Whatever the X’s and O’s, the most important element of these Lakers will be the durability of Bryant over a condensed, 66-game season and playoffs which will include back-to-backs. Brown is playing a dangerous game with Bryant, and it has nothing to do with where his shots come, with the plays called. The Lakers were down 21 points at the end of the third quarter, and here was Brown's chance to rest legs on a back-to-back with Orlando waiting Friday night.
Two of Brown’s assistants, John Kuester and Chuck Person, suggested the Lakers sit the starters for the fourth quarter. Brown let them finish the game, and the fourth quarter turned out to be something of an experimental practice session.
“I wanted to see our guys fight,” Brown said. “I didn’t care what the score was.”
He should’ve listened to his staff, because Bryant is 33 years old, and there will be a price paid for averaging nearly 38 minutes this season. With the Lakers getting blown out, with those knees needing to hold up for the playoff push, Brown made a mistake to use Bryant 41 minutes against the Heat. Perhaps it won’t show itself in Orlando, but there’s a cumulative pounding to those knees and the risk of grinding Bryant to a nub.
Across the past five games, Bryant has played more than 41 minutes a night. This has to stop, and stop soon.
“I don’t know if Kobe could handle playing 32-34 minutes a game,” Fisher said. “It’s just not in his DNA.”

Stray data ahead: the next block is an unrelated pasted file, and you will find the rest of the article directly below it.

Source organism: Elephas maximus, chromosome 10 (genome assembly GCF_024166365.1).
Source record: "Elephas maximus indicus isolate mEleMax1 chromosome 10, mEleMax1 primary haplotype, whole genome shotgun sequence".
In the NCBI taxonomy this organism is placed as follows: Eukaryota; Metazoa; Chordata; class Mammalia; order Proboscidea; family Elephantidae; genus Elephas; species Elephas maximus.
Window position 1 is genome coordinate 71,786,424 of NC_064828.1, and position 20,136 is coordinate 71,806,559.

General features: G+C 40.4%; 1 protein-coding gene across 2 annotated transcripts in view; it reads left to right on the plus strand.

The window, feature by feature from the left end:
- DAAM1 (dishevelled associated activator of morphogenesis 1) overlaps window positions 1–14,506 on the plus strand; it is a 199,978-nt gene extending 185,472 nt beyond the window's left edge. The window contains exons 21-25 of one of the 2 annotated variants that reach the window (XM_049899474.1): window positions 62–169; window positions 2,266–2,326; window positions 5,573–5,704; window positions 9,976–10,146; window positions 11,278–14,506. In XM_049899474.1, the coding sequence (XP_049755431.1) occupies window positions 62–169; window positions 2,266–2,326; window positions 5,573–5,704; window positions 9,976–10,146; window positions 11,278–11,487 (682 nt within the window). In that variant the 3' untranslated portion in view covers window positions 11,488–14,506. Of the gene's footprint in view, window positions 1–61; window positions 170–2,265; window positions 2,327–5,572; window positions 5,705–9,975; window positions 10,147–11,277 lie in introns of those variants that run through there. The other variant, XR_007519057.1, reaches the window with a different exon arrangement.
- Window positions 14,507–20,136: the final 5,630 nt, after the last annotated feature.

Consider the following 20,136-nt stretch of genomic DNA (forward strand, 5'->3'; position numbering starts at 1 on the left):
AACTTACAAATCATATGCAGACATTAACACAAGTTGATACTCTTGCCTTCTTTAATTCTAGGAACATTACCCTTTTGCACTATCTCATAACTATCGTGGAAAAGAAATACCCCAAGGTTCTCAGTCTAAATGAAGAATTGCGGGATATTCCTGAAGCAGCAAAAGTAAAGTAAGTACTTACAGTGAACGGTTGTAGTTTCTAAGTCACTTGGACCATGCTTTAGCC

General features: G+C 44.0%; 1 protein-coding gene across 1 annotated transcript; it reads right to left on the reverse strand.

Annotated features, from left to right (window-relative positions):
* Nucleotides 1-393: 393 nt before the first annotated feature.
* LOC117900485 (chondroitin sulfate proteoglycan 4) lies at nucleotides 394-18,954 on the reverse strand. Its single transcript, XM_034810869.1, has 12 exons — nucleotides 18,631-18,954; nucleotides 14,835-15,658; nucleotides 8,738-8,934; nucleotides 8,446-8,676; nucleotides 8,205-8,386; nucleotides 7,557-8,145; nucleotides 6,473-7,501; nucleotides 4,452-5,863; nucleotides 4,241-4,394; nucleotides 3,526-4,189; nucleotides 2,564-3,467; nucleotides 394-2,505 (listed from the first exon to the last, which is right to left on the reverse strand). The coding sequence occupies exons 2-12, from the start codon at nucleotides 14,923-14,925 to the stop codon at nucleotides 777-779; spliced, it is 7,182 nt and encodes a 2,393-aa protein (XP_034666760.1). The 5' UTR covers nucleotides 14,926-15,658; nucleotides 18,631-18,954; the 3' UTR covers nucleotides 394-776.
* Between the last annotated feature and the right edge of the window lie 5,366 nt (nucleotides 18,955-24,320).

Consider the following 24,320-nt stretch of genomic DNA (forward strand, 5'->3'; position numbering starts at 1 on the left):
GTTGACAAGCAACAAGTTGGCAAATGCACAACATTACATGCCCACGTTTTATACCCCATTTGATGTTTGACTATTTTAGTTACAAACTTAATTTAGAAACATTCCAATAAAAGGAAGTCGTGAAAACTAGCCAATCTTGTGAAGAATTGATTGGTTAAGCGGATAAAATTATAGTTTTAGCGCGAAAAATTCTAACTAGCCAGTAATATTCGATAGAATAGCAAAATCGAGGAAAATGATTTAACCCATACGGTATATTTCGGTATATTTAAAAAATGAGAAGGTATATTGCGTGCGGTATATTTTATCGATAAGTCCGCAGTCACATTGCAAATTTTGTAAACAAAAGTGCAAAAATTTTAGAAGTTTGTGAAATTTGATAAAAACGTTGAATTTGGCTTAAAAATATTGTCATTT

Brown’s job is to protect Bryant from his own competitiveness, and make him sit when there’s nothing to be gained on the court.
On his way out of the arena, on the way to Orlando to see Dwight Howard, Bryant had to be thinking about the chances of returning to Miami in June. They can’t feel promising, and that’s why the idea of securing Howard in a blockbuster trade could be an answer for the Lakers. Before LeBron gets that first title, Kobe wants his sixth to catch Michael Jordan. It’s all he thinks about now, all he’s working with Brown to do.
This was one of those nights when James looked closer to his first, but there’s been a lot of those mirages in past Januarys and Februarys. Kobe will deal with LeBron later, but it didn’t go unnoticed this week that Jordan told author Roland Lazenby that Bryant is the closest comparison to Jordan himself.
“He knows my process,” Bryant told Yahoo! Sports. “He knows how I work. How I train. How I approach the game. It’s a great compliment.”
The greatest compliment would come in June, perhaps back on the shores of Biscayne Bay, in an NBA Finals which would probably include James and Wade. Sixteen games into the season, Bryant confessed there was no thrill in experimenting with different sets, different plays, in a nationally televised blowout. Right now, the Lakers are searching, and salvation won’t come from the coach’s playbook. Yes, the Lakers are looking for a blueprint and marching into LeBron’s gymnasium wasn’t where they would discover it.
“You have to trust the process,” Bryant said on his walk to the bus. No, he doesn’t do embarrassment well. Nor does he ever exhibit patience. He hates losing to LeBron James. Just hates it. Yet, LeBron wasn’t his biggest problem here. The Lakers look lost and downright defeated. When Kobe Bryant should’ve been sitting late, he was still running around, trying to make something on his coach’s clipboard make sense. Brutal night, brutal season.
“The process,” Bryant said again late Thursday. “You have to trust it,” and truth be told, it sounded like he was trying to convince himself as much as everyone else.